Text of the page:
ESMO guidelines ‘light on’ in parts

3 minute read

The framework is helpful for Aussie oncologists but there’s always a ‘but’.

The latest European Society of Medical Oncology guidelines for metastatic breast cancer are useful and relevant, but they skate over a few areas and the local context will affect interpretation, Australian experts say.   

ESMO said the new guidelines, published last month, were designed to address the rapid pace of scientific change and recommend up-to-date treatment options according to evidence and proven benefits.

Australian medical oncologist and clinician scientist Dr Sanjeev Kumar told Oncology Republic the guidelines were a helpful framework.

“They slot in new drugs beautifully when in previous years we haven’t had them as a part of the clinical pathway,” said Dr Kumar. 

“They map out options without being too prescriptive or protocolised or rigid. So, it doesn’t diminish the art of oncology. That is very nuanced.”  

Australian oncologists will have to interpret the guidelines in the context of local circumstances, he explained.

“There’s a litany of drugs in there, olaparib and alpelisib, trastuzumab deruxtecan, neratinib, margetuximab, tucatinib and bevacizumab, that are actually not accessible in Australia at the moment.

“And then there’s a bunch of other drugs with limited free access programs, like sacituzumab govitecan, and some with really expensive co-payment access programs for immunotherapy such as atezolizumab and pembrolizumab in triple-negative breast cancer.” 

Financial circumstances are a difficult consideration for clinicians when interpreting the guidelines, Dr Kumar said.

He described “a tricky geography of cancer care” that has to be navigated by oncologists working across areas of different socio-economic means. Drugs associated with large out-of-pocket costs must be suggested with sensitivity, he said, and sometimes they are not offered at all.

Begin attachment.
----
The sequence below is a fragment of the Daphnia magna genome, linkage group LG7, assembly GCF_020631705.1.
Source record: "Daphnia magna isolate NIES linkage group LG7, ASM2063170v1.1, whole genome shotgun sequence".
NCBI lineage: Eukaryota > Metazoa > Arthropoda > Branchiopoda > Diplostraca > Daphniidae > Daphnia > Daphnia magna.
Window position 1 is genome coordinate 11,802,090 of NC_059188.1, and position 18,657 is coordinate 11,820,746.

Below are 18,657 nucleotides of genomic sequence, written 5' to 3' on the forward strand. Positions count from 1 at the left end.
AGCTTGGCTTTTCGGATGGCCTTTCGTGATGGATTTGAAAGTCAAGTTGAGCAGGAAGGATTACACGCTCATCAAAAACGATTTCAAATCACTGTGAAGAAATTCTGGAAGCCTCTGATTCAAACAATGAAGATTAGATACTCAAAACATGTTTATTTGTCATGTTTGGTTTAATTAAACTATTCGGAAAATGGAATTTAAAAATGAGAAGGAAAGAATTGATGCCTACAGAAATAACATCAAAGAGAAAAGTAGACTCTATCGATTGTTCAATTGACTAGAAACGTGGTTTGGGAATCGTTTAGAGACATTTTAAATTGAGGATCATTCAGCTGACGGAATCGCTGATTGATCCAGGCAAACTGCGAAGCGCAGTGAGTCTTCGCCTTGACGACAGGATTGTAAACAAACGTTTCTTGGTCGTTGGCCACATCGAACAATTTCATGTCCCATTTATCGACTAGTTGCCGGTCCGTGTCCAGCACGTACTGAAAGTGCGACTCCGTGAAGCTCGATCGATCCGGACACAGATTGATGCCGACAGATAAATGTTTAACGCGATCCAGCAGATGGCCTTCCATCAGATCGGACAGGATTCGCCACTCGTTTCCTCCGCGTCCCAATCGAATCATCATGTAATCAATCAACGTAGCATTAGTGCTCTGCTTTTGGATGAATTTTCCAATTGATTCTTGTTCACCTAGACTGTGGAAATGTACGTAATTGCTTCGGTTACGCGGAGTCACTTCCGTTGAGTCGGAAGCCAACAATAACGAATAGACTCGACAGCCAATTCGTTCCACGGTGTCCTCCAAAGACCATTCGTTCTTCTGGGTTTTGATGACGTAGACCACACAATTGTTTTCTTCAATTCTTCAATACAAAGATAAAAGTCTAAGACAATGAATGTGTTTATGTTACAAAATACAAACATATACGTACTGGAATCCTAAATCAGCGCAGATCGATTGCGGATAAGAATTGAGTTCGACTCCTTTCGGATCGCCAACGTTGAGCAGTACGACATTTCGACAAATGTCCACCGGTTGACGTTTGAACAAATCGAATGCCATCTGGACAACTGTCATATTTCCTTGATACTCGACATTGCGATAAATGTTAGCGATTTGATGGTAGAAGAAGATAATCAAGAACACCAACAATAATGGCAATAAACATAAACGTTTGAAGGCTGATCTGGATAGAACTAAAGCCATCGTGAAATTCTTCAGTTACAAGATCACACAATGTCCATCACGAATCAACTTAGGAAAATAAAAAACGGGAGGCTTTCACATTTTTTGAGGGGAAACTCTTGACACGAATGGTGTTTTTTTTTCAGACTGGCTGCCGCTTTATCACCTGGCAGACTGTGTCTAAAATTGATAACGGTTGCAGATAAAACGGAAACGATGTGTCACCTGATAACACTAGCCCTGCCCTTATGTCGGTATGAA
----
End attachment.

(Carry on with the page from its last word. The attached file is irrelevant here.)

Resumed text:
While the guidelines take a very pragmatic approach to treatment decisions based on pathophysiology, comorbidities, clinical pathological correlates and patient preferences, academic pathways of genomic tools and precision medicine are not explored, he said. 

Dr Kumar sees patients at the Chris O’Brien Lifehouse and the Crown Princess Mary Cancer Centre, but he also holds a scientific position at the Garvan Institute of Medical Research.

“We’re in an age now where in academic centres, particularly centres like Peter Mac and centres in Central Sydney, we have access to genomic testing to potentially link patients to targeted therapies or to appropriate clinical trials. And that’s exciting because that’s true personalisation,” Dr Kumar said.

Professor Christobel Saunders, a surgical oncologist and James Stewart chair of surgery at the Royal Melbourne Hospital, also deemed the guidelines “very relevant” to Australia.

She noted they were “very light on” with non-drug treatments, as is perhaps to be expected in medical guidelines.

“But they also don’t talk a lot about other supportive care, psychological care, those kinds of things. I was surprised they didn’t,” Professor Saunders added. 

Dr Kumar agreed. “Supportive care is a very important part of the treatment of patients with metastatic breast cancer that should have been paid more credence.”

The guidelines say metastatic breast cancer multidisciplinary teams are “a prerequisite for optimal management”, but Dr Kumar said many Australians don’t have access to that for metastatic breast cancer.

“I think that’s a structure that we need to rethink,” he said.

“Supportive care is a part of our early breast cancer multidisciplinary team at Lighthouse. I think having a dedicated metastatic breast multidisciplinary team would be very prudent.”

Annals of Oncology, 19 October 2021

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